Between scenarios you will be able to purchase upgrades to your weapons by using special stars that you earn after every completed scenario. The better your rank is, the more stars you will earn.
Weapons will typically start on level 1, and you can upgrade them to level 4, and even level 5 if you fulfill the right criteria. Each weapon must be upgraded individually and typically the first few upgrades are somewhat redundant such as increased ammo capacity and increased clip size. This means that you’ll have to spend lots of hard-earned stars to get the desired fire power upgrades – which in turn means that your only viable option is to keep using the weapons you’ve upgraded, potentially leaving half of your arsenal untouched for the rest of the game.
The game can be played in three different difficulty levels, but it’s obvious that some of the optional side stories are pumped up quite a bit on the difficulty. Overall though the game is manageable if you keep calm and concentrate on placing your shots right – those critical hits can really make a difference! And you’re also pretty much dependent on finding the hidden First Aid Sprays, as they provide you an “extra life” so to speak.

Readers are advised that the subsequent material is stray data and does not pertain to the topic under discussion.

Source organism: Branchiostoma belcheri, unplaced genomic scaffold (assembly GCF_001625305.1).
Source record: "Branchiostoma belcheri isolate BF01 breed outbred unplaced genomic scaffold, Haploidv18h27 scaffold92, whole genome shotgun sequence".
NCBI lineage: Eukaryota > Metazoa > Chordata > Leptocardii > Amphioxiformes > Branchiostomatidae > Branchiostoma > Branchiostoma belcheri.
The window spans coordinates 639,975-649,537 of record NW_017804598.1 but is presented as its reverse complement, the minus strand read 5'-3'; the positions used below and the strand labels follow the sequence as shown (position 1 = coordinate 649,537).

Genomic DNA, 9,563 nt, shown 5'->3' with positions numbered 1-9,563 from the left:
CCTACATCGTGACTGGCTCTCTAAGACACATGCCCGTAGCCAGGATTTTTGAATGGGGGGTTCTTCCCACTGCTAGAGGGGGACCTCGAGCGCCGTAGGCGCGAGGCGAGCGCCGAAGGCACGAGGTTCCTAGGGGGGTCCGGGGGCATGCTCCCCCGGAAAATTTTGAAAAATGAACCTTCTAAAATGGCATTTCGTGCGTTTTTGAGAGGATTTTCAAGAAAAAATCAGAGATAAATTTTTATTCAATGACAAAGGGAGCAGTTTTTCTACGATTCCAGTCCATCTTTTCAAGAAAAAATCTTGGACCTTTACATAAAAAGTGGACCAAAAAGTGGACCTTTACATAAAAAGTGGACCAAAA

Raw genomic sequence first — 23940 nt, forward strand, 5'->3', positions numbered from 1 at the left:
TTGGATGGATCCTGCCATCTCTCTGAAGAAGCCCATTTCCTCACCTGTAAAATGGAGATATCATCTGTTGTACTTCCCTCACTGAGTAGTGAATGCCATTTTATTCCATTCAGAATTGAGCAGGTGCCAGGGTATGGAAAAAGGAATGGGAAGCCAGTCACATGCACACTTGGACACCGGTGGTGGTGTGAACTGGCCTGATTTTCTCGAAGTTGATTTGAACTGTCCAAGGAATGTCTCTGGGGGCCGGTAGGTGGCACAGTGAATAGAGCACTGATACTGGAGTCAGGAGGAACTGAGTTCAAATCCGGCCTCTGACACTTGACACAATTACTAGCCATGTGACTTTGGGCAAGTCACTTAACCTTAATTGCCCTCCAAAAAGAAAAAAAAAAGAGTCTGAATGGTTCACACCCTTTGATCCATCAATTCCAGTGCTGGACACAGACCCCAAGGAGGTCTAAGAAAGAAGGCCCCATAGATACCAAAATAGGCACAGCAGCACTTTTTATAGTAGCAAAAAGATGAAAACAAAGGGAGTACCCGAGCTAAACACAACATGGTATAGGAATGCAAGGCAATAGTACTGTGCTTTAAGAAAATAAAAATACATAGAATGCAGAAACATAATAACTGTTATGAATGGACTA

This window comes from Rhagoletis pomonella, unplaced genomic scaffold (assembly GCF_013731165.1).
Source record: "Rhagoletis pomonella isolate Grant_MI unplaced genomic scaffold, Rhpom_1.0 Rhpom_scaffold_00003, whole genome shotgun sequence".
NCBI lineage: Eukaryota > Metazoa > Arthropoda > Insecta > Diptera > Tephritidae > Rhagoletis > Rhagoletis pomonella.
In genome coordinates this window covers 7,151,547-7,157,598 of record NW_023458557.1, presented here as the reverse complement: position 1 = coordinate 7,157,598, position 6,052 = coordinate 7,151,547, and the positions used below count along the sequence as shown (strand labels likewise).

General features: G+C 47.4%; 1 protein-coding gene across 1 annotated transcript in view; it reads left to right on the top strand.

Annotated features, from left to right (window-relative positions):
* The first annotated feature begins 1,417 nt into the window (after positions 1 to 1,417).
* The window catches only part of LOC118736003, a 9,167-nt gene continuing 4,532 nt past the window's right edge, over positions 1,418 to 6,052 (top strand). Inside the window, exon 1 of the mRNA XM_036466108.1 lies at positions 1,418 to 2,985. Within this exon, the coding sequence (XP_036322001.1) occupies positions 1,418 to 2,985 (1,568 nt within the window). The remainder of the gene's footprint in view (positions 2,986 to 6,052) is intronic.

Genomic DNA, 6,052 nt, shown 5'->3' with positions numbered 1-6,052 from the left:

The graphics in this game are mostly really good. The stages all look creepy, so the typical Resident Evil atmosphere is very much intact. A formidable load of work as been put on crafting these levels. There are, however, moments when the lighting looks strange or textures look smudged and blurry. Moreover there are a few occasions when the frame rate suffers some brief slowdowns. Luckily it never hampers your play experience as it only appears to be happening between action scenes; that is, when the game is loading in new sections of the level.